The fact that you think I deserve more credit is satisfactory for me and I am excited about that. People hardly tell artistes the truth; they tell them what they want to hear. When the reality hits these artistes and they know they’ve been telling them lies, it may be too late. Whatever God has given me, I am content with it. At least, I am certain I don’t need to introduce myself before people know me.

Why did you stop rapping like Jay-Z?
I didn’t stop sounding like him. People need to understand that I was very young when I started out. At a time, that was the highest pitch my voice could attain. I couldn’t sing in a certain way because I was very young. If you remember well, everyone rapping when I came into the industry was older than me. For you to hear me clearly, I had to rap in high pitch. But as I grew older, my voice became mature.
I didn’t intentionally try to sound like Jay-Z like many people thought. But I cannot blame people for seeing things that way.
My next album, TESLIM, will be a huge revelation. Teslim is my father’s name and I plan to drop it next year. For me, TESLIM means The Energy Still Leaves In Me. I will release a lot of energy on the album.

How do you develop your songs?
I get my inspiration from everything I experience. Speaking to you is an inspiration to me. I can make songs from anything; I can turn anything into creativity. If we were drinking, I could be inspired from the moment.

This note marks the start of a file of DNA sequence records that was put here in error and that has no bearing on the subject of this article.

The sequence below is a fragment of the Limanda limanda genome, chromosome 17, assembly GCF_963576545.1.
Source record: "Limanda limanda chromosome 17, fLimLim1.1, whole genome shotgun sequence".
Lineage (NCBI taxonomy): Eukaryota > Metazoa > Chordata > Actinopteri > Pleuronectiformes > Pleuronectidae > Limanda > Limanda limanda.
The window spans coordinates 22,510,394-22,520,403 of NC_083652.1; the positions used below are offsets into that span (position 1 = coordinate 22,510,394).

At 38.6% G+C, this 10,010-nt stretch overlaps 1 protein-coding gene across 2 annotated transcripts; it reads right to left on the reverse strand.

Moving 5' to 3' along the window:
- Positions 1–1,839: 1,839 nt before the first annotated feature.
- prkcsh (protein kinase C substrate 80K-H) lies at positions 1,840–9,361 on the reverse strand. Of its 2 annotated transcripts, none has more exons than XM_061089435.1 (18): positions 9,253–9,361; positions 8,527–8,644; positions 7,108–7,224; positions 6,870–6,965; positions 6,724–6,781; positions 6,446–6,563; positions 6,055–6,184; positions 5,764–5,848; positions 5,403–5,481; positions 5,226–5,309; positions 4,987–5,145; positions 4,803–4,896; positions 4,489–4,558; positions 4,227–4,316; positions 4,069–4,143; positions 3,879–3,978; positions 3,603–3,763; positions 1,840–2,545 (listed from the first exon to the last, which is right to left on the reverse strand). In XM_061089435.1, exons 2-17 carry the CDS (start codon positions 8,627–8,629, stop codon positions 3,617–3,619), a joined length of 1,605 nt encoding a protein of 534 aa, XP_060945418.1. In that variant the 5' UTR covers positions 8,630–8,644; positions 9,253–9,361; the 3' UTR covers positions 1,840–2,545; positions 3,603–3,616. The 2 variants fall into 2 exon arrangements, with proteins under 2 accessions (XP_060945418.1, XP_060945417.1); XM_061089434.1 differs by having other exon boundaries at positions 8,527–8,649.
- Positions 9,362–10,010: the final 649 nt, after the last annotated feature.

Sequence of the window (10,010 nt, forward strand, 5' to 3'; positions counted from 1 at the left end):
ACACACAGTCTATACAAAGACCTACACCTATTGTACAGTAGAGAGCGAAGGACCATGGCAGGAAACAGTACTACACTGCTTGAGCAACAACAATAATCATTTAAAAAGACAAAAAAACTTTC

Do you think M.I was referring to you in You Rappers Should Fix Your Lives?
When I reacted to the song, I was yet to listen to it, but I heard he had released a song that didn’t project Nigerian rappers well. Our parents dealt with us a lot while growing up, but there was no time they went to the public and said we were stupid children. He didn’t have to say it publicly that South African rappers were ‘killing’ Nigerian rappers. I have never said this before, but we shouldn’t wash our dirty linen in public. It is fine to discipline people at home and I support that. If your children mess up, you can discipline them.
When Jay-Z released the Death of Auto-Tune, he addressed everyone, saying they should all go back to rap music. He didn’t say a group of rappers was better than one group. I didn’t like the fact that he called out Nigerian rappers openly and was comparing us with SA rappers.